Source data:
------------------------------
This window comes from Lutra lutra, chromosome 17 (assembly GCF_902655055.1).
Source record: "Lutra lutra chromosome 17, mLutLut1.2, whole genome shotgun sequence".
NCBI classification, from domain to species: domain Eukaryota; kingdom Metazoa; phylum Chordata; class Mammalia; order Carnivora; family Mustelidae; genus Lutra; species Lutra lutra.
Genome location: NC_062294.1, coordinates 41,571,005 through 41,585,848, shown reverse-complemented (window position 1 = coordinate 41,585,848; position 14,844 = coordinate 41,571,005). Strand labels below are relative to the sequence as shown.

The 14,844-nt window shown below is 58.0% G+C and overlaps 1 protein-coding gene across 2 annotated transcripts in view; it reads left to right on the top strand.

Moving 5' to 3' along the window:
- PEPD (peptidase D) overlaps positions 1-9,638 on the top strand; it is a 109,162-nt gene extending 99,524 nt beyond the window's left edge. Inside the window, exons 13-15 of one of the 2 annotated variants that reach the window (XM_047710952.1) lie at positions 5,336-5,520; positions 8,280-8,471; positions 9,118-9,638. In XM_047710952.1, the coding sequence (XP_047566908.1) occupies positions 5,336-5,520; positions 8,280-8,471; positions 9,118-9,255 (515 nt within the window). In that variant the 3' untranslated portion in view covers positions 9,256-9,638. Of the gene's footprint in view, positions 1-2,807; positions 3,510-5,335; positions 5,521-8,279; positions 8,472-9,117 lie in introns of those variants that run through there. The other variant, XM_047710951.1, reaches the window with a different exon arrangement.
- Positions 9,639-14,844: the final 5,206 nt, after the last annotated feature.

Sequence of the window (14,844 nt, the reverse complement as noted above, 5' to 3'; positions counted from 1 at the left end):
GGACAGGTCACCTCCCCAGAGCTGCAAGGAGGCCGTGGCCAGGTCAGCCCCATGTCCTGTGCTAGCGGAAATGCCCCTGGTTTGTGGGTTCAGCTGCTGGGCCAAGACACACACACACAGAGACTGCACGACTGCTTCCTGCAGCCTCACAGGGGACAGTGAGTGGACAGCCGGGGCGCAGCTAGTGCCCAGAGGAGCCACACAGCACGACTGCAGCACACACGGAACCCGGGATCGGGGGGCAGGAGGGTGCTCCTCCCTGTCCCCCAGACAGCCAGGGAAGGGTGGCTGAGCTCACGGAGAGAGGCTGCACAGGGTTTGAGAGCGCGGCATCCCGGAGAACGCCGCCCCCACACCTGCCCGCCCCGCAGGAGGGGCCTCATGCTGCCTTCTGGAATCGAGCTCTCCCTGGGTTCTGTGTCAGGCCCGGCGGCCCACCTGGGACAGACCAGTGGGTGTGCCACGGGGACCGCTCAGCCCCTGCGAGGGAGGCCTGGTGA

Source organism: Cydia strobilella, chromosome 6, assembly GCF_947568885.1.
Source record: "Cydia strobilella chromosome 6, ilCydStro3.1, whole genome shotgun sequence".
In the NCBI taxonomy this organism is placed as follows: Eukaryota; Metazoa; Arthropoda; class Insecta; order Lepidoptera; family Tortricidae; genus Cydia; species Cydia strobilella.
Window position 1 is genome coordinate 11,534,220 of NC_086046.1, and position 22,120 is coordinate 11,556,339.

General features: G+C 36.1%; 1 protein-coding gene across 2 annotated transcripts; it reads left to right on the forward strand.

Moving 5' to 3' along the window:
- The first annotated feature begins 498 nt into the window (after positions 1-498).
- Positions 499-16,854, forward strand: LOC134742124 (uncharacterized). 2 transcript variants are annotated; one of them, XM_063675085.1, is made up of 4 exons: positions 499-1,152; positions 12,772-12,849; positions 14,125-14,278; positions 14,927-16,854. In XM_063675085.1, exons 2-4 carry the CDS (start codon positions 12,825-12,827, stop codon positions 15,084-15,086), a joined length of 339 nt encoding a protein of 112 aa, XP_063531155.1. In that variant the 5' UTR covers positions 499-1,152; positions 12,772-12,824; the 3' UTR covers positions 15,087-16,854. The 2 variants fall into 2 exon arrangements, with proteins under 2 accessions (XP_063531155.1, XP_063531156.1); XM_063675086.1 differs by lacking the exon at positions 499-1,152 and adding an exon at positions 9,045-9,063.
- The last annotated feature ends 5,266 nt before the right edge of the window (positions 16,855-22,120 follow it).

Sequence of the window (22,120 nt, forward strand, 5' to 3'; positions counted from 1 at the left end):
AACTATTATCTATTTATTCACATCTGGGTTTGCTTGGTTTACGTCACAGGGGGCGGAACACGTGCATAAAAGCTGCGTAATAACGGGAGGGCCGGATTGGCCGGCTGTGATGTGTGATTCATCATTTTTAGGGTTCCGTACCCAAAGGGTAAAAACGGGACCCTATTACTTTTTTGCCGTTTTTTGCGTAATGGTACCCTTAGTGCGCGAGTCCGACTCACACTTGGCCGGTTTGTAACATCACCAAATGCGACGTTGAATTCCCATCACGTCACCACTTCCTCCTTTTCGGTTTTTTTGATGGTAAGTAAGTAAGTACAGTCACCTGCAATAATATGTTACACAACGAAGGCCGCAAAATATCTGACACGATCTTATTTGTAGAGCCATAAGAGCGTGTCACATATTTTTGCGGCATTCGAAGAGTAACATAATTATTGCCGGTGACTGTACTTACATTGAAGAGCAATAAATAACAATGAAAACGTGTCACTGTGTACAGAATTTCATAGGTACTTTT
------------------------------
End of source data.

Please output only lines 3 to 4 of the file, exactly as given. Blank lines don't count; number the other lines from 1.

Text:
NCBI classification, from domain to species: domain Eukaryota; kingdom Metazoa; phylum Chordata; class Mammalia; order Carnivora; family Mustelidae; genus Lutra; species Lutra lutra.
Genome location: NC_062294.1, coordinates 41,571,005 through 41,585,848, shown reverse-complemented (window position 1 = coordinate 41,585,848; position 14,844 = coordinate 41,571,005). Strand labels below are relative to the sequence as shown.